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of the demilitarised zone. it's a short drive. as he passes, someone tries to stop him. but the real risks are up ahead, at panmunjom, where north meets south — a place of rules, rituals, and, for would—be defectors, incredible danger. by now, north korean soldiers know what's happening. this is only the third time one of their own has tried to defect in this part of the dmz in more than 60 years. they're determined to stop it. the defector at abandoned his vehicle and runs for the line. you can't see it, but it is just the other side of this tree. the guards fire repeatedly, some from point blank range. for a un investigators, this is the key moment. shots have been fired across the line, and, now, briefly, one of the guards briefly crosses, too. he seems to realise his mistake. unsure what to do next, north korean soldiers gather
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on their side, and watch, perhaps realising they have lost their man. but the deflector is gravely wounded, hit five times, in danger of bleeding to death. the view switches — these are thermal images. look through the trees. south korean soldiers are crawling towards him. they're careful, but when they reach, they can't afford to be gentle. the whole episode has taken just 45 minutes. no one has died. in a place full of guns, at a time full of angry rhetoric, this could have been so much worse. for 20 years, nasa satellites have been recording life on earth. that data has been compiled into a stunning time—lapse that
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new medical evidence that drinking three cups of coffee macca day gives one a lower chance of developing heart problems compare to those who drink not. for 20 years, nasa satellites have been recording life on earth. that data has been compiled into a stunning time—lapse that scientists say provides a new perspective on climate change and the hunt for alien life. paul blake reports from nasa's goddard space flight center. this is what scientists are calling the most complete global picture of life on earth. for 20 years, nasa satellites have been recording changes in vegetation on land and at sea. what we are trying to learn here is notjust the availability of the distribution and patterns of life on earth but how the ecosystem is connected. so it is notjust looking at the ocean, notjust looking at the atmosphere, it looks at everything together. a quick glance at the 2.5 minute video released shows a mesmerising change in seasons with snowpacks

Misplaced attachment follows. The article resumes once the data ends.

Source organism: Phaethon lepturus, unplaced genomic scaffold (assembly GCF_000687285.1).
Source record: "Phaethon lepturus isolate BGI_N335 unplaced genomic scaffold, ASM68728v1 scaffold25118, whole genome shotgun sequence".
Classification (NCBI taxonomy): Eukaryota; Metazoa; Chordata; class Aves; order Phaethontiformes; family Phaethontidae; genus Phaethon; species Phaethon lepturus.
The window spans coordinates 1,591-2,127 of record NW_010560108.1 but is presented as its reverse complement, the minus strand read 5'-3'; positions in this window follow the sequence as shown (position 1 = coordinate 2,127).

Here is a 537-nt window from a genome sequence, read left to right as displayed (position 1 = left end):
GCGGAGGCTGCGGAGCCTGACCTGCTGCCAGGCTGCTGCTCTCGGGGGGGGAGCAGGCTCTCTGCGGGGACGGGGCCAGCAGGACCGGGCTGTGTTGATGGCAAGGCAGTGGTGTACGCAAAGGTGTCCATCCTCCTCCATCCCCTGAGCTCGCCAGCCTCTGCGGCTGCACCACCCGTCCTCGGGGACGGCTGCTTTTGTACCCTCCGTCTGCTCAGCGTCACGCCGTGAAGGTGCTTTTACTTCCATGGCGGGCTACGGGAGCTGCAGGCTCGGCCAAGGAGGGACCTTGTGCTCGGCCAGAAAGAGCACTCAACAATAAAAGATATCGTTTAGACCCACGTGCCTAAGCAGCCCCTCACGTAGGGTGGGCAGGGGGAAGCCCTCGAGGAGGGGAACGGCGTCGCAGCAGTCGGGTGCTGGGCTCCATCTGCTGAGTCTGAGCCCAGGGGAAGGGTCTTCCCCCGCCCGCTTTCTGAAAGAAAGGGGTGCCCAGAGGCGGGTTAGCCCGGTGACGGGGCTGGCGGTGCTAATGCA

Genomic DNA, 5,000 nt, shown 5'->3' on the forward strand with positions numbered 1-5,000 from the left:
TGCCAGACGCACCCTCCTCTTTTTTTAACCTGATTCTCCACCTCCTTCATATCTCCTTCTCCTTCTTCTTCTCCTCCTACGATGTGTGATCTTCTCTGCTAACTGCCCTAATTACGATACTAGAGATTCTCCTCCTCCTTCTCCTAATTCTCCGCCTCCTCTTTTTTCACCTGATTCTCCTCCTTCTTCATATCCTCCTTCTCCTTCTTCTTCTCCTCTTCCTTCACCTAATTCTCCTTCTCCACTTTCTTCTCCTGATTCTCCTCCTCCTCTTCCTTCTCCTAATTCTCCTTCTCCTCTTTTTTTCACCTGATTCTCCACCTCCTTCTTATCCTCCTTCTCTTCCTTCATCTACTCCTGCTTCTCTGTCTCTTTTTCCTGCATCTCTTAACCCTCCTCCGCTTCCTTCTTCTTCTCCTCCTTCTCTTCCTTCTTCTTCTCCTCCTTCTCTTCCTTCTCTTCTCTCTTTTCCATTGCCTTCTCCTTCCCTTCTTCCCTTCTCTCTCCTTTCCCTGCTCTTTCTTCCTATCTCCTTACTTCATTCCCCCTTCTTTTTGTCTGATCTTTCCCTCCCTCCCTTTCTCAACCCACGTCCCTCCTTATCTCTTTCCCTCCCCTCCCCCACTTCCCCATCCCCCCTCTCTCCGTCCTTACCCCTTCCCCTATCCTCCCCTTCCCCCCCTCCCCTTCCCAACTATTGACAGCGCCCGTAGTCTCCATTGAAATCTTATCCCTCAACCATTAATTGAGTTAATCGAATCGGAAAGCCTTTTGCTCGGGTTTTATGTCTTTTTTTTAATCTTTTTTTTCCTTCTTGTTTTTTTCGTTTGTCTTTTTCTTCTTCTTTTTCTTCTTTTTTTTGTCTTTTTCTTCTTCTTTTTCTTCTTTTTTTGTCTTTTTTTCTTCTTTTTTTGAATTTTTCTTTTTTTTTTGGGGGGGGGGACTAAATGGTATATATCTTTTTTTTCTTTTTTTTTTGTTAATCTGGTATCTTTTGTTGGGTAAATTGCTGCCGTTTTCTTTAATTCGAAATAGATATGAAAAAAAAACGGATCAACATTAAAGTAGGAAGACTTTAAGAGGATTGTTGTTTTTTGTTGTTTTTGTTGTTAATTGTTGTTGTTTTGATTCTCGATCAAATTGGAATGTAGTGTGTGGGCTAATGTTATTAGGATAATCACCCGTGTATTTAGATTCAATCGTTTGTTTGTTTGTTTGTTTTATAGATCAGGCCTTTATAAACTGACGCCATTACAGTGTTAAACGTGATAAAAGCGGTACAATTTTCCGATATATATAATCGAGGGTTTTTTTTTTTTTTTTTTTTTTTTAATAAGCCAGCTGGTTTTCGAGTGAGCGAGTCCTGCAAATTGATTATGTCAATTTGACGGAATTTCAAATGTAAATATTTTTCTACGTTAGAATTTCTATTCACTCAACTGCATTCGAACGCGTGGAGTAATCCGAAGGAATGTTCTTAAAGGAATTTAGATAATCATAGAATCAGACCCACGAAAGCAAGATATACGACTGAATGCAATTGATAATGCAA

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growing and receding as the years tick by. digging deeper, scientists say it also contains the tell—tale signs of a changing climate. notjust decreases in snow or the early arrival of spring, climate change can be seen in the oceans as well. changes in ocean colours seen here did not reflect temperature but the presence of phytoplankton. their reaction to a changing climate has caught scientists‘ eyes. one of interesting things i am seeing is that if you look at these areas out here, that area of this purple is starting to get bigger and bigger with time and that is our consistent with our understanding of a warmer planet. while scientists have been recording life on our planet, they say the data is important in the search for life on other planets as well. we are on the only place where we can study the connection between life, our life,
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plant life, animal life, and the surrounding ecosystem. so by doing that, what we're really doing is building an intuition to how these connections are made which will make it far more effective when we search for life on other planets. 20 years of data already going into the project, scientists say the work isjust beginning. just this weekend they launched a new satellite which will keep a watchful eye on our ecosystems for years to come. lot of debate and violent protest recently over civil war monuments in the us, and the hirshhorn museum in washington is taking a fresh look at the artistic legacy of the civil war with a massive abstract installation by mark bradford. here's jane 0'brien. it spans an entire floor — a monumental work, inspired by one of the most violent episodes in america's civil war history: the battle of gettysburg. it's based on the 19th century panorama of pickett‘s charge,
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the last desperate assault by confederate troops, which ended in victory for the union. mark bradford's abstruction of the scene urges us to re—examine what history means today. i think mark's project asks questions about how we filter history, the filters through which we view history, questions about who gets to write history, and questions about how we might contest history, over time, and how it changes. there is no one single narrative that tells the history, whether it be a battle, or a grand narrative about an entire country. the 400 foot long piece is a series of eight panels consisting of layers of paper weighing about 800lbs each. a reproduction of the original pickett‘s charge is embedded in the layers. bradford, who at 6'8" is an equally outsized artist, likened the process to archaeology. 0ne like most is the trace. i think this is modern archaeology.